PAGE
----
To nail down a consistent blogging schedule, try an online calendar or one of a variety of template worksheets available. 

      6. Be Your Own Reader

      When you want to have a successful blog, you really should put yourself in a new pair of shoes — the shoes of your reader, that is. While you are blogging to share a passion, you’ve got to stay focused on your blog visitors and how your content can appeal to their needs and questions.

      The team at The Penny Hoarder made their content more functional to readers by breaking down complex and jargon-heavy financial information into useful, readable packages.

      “When people think of personal finance, they usually expect the content to be dry or boring,” Garvin says. “So we do our best to make it accessible and fun. We write in a friendly, conversational manner, and try to showcase that tone across all media. With that said, we take our readers’ trust seriously.”

      The team at Emily Henderson takes a similar approach when considering their blog’s usability for readers.

      “With every post, we want to be our own reader and ask ourselves, ‘Would I find this interesting, helpful, informative, and beautiful?’” Henderson says. “If not, then we come up with different content that we feel will better suit the audience.”

      Sure, while you’re slaving away at your keyboard, it’s easy to forget that someone is on the other side. But keeping your reader in mind will help you to create attractive, useful content that draws a crowd.

      7. Think (Twice) Before You Hit Publish

      As tempting as it may be, resist the urge to hastily click “Submit” the instant you finish a blog post. 

      “Once the blog posts are planned out,” Balkhi of WP Beginner says, “a common mistake is not going back through to take a look at some of the finer points of the blog post to ensure it reads well for your visitors as well as search engines.”

      Prep your post for publishing by working through a checklist (or a WP plugin) to help you optimize the content — a tool like Naytev works well — and make it appealing to search engines (48% of consumers start mobile research with a search engine) and readers.

      Take time to make sure you’re citing sources correctly and that you haven’t overlooked glaring grammar mistakes (don’t make the off-putting their/they’re/there error). This extra time is a worthwhile investment.

      8. Talk About Yourself

      It may seem like a silly thing, but talking about yourself on your blog is important. And by this, I mean, don’t neglect your blog’s “About Me” page. 

      This page is crucial for helping readers to get to know you, your purpose, and what they can expect to find on your site.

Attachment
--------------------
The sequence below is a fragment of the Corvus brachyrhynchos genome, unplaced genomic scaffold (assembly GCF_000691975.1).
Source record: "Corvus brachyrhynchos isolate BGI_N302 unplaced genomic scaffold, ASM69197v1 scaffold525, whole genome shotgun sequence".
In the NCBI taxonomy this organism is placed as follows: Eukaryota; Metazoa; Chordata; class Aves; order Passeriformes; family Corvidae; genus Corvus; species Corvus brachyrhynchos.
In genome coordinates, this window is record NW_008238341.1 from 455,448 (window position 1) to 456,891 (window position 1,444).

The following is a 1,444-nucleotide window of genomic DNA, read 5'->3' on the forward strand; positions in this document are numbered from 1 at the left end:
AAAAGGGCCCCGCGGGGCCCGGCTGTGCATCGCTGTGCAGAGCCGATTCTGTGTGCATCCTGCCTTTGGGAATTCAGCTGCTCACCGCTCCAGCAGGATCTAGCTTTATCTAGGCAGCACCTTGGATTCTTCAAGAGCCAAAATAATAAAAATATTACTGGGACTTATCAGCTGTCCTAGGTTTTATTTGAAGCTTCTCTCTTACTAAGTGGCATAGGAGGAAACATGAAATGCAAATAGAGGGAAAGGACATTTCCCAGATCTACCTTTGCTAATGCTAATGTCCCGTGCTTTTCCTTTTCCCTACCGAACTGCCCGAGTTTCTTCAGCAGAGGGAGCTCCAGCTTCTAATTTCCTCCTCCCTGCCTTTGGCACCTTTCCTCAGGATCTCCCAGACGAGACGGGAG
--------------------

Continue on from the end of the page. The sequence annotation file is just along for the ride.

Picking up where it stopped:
“This is one of the most highly trafficked pages on any blog because it tells people who you are, gives your background, and explains why someone should follow you,” writes Matthew Karsten, travel blogger at The Expert Vagabond. “Keep it fun and personable. Let your readers know who you are!” 

      Instead of listing random facts about yourself, have a purposeful statement that answers the following questions.

      Who Is Your Audience?

      Let’s look at Karsten’s blog, Expert Vagabond. On his “About Me” page, he writes:

      “It’s a place for people like you who are looking for daily inspiration and motivation to live a life full of adventure.”

      The Expert Vagabond ‘About Me’ page.

      For whom? Check. Karsten clearly identifies the intended audience of his blog.

      What Value Are You Offering to Readers?

      Look at The Penny Hoarder’s manifesto:

      “[The Penny Hoarder’s] purpose is to help people take control of their personal finances and make smart money decisions by sharing actionable articles and resources on how to earn, save, and manage money.” 

      Bam. Garvin and her team have readily identified what they’re offering to those who visit the site.

      What Credibility Does Your Blog Have?

      You could share sites your blog has been featured on, like done on WPBeginner’s About Me page or reader testimonials. Share why your content can be trusted.

      Why Are You Passionate About What You Do?

      While it’s better not to be haphazard about the info you share, you should let readers connect with you by offering a snapshot of yourself and specifically, how your blog grew out of your passion. After all, your readers’ connection to you is what will likely draw them back for more.

      Take Jepsen’s”About Me” page, for example. A little of her bio:

      “Brittany Watson Jepsen here. I grew up teething on the seaweed of Southern California though I preferred reading and creating in the great indoors. My mom’s favorite quote was ‘a creative mess is better than tidy idleness,’ and so my childhood was spent creating artwork, music, and yes, lots of messes.”

      See? Well-written, purposeful statements connect Jepsen to her readers and them to the purpose of the blog.

      What Is Your Call to Action?